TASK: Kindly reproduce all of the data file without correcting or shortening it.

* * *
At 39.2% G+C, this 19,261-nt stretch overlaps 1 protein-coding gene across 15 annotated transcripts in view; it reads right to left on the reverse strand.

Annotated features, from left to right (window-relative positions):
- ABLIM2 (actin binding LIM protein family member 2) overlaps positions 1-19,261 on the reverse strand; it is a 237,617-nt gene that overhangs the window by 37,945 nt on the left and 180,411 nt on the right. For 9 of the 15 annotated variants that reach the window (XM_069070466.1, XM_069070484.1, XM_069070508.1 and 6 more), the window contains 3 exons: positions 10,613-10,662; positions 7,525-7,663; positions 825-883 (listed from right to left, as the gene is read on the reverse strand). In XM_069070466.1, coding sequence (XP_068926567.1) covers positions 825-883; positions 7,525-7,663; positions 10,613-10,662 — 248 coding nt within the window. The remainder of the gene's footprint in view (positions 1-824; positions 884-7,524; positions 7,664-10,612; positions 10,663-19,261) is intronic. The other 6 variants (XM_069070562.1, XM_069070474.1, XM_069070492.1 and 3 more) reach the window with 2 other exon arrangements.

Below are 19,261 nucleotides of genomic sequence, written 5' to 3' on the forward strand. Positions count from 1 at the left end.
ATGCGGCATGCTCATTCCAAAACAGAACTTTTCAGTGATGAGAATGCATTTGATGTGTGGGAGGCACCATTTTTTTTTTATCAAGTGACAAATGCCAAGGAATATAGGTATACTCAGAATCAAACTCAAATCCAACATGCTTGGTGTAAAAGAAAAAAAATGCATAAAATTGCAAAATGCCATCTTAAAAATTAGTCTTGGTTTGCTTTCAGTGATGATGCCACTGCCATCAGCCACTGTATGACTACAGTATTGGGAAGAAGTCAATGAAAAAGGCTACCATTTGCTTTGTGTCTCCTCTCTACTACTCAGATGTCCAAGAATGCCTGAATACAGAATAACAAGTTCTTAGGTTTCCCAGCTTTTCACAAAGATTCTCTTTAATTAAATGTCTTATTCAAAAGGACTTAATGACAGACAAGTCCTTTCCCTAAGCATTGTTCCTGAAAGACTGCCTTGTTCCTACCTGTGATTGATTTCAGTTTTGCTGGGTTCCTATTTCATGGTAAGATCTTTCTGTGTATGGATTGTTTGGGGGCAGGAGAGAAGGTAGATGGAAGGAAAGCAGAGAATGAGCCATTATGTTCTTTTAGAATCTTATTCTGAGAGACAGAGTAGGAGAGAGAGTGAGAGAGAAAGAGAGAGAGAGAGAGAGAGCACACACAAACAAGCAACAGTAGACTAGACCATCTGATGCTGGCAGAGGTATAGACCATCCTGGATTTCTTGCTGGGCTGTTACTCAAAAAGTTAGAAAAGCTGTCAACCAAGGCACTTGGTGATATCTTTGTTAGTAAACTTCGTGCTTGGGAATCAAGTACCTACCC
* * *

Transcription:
At 39.2% G+C, this 19,261-nt stretch overlaps 1 protein-coding gene across 15 annotated transcripts in view; it reads right to left on the reverse strand.

Annotated features, from left to right (window-relative positions):
- ABLIM2 (actin binding LIM protein family member 2) overlaps positions 1-19,261 on the reverse strand; it is a 237,617-nt gene that overhangs the window by 37,945 nt on the left and 180,411 nt on the right. For 9 of the 15 annotated variants that reach the window (XM_069070466.1, XM_069070484.1, XM_069070508.1 and 6 more), the window contains 3 exons: positions 10,613-10,662; positions 7,525-7,663; positions 825-883 (listed from right to left, as the gene is read on the reverse strand). In XM_069070466.1, coding sequence (XP_068926567.1) covers positions 825-883; positions 7,525-7,663; positions 10,613-10,662 — 248 coding nt within the window. The remainder of the gene's footprint in view (positions 1-824; positions 884-7,524; positions 7,664-10,612; positions 10,663-19,261) is intronic. The other 6 variants (XM_069070562.1, XM_069070474.1, XM_069070492.1 and 3 more) reach the window with 2 other exon arrangements.

Below are 19,261 nucleotides of genomic sequence, written 5' to 3' on the forward strand. Positions count from 1 at the left end.
ATGCGGCATGCTCATTCCAAAACAGAACTTTTCAGTGATGAGAATGCATTTGATGTGTGGGAGGCACCATTTTTTTTTTATCAAGTGACAAATGCCAAGGAATATAGGTATACTCAGAATCAAACTCAAATCCAACATGCTTGGTGTAAAAGAAAAAAAATGCATAAAATTGCAAAATGCCATCTTAAAAATTAGTCTTGGTTTGCTTTCAGTGATGATGCCACTGCCATCAGCCACTGTATGACTACAGTATTGGGAAGAAGTCAATGAAAAAGGCTACCATTTGCTTTGTGTCTCCTCTCTACTACTCAGATGTCCAAGAATGCCTGAATACAGAATAACAAGTTCTTAGGTTTCCCAGCTTTTCACAAAGATTCTCTTTAATTAAATGTCTTATTCAAAAGGACTTAATGACAGACAAGTCCTTTCCCTAAGCATTGTTCCTGAAAGACTGCCTTGTTCCTACCTGTGATTGATTTCAGTTTTGCTGGGTTCCTATTTCATGGTAAGATCTTTCTGTGTATGGATTGTTTGGGGGCAGGAGAGAAGGTAGATGGAAGGAAAGCAGAGAATGAGCCATTATGTTCTTTTAGAATCTTATTCTGAGAGACAGAGTAGGAGAGAGAGTGAGAGAGAAAGAGAGAGAGAGAGAGAGAGCACACACAAACAAGCAACAGTAGACTAGACCATCTGATGCTGGCAGAGGTATAGACCATCCTGGATTTCTTGCTGGGCTGTTACTCAAAAAGTTAGAAAAGCTGTCAACCAAGGCACTTGGTGATATCTTTGTTAGTAAACTTCGTGCTTGGGAATCAAGTACCTACCC